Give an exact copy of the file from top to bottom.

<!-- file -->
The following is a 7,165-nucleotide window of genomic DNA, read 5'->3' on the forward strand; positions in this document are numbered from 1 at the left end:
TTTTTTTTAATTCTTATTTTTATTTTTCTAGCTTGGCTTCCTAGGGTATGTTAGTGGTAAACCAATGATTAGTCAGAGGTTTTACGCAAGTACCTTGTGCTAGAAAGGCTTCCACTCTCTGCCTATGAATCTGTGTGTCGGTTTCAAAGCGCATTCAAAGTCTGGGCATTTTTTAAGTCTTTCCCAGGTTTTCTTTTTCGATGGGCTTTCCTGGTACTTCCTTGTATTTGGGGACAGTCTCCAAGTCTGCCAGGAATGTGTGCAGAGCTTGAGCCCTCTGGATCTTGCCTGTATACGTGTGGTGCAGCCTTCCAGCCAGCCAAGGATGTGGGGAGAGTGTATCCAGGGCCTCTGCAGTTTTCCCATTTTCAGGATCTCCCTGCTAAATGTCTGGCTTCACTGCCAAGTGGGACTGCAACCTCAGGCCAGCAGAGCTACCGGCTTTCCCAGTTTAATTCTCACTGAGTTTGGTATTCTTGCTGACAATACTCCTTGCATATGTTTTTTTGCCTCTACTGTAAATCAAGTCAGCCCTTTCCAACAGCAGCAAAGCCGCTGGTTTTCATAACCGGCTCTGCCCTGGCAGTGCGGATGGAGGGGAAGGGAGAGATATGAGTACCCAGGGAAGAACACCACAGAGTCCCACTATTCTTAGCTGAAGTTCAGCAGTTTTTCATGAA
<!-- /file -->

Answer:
The following is a 7,165-nucleotide window of genomic DNA, read 5'->3' on the forward strand; positions in this document are numbered from 1 at the left end:
TTTTTTTTAATTCTTATTTTTATTTTTCTAGCTTGGCTTCCTAGGGTATGTTAGTGGTAAACCAATGATTAGTCAGAGGTTTTACGCAAGTACCTTGTGCTAGAAAGGCTTCCACTCTCTGCCTATGAATCTGTGTGTCGGTTTCAAAGCGCATTCAAAGTCTGGGCATTTTTTAAGTCTTTCCCAGGTTTTCTTTTTCGATGGGCTTTCCTGGTACTTCCTTGTATTTGGGGACAGTCTCCAAGTCTGCCAGGAATGTGTGCAGAGCTTGAGCCCTCTGGATCTTGCCTGTATACGTGTGGTGCAGCCTTCCAGCCAGCCAAGGATGTGGGGAGAGTGTATCCAGGGCCTCTGCAGTTTTCCCATTTTCAGGATCTCCCTGCTAAATGTCTGGCTTCACTGCCAAGTGGGACTGCAACCTCAGGCCAGCAGAGCTACCGGCTTTCCCAGTTTAATTCTCACTGAGTTTGGTATTCTTGCTGACAATACTCCTTGCATATGTTTTTTTGCCTCTACTGTAAATCAAGTCAGCCCTTTCCAACAGCAGCAAAGCCGCTGGTTTTCATAACCGGCTCTGCCCTGGCAGTGCGGATGGAGGGGAAGGGAGAGATATGAGTACCCAGGGAAGAACACCACAGAGTCCCACTATTCTTAGCTGAAGTTCAGCAGTTTTTCATGAA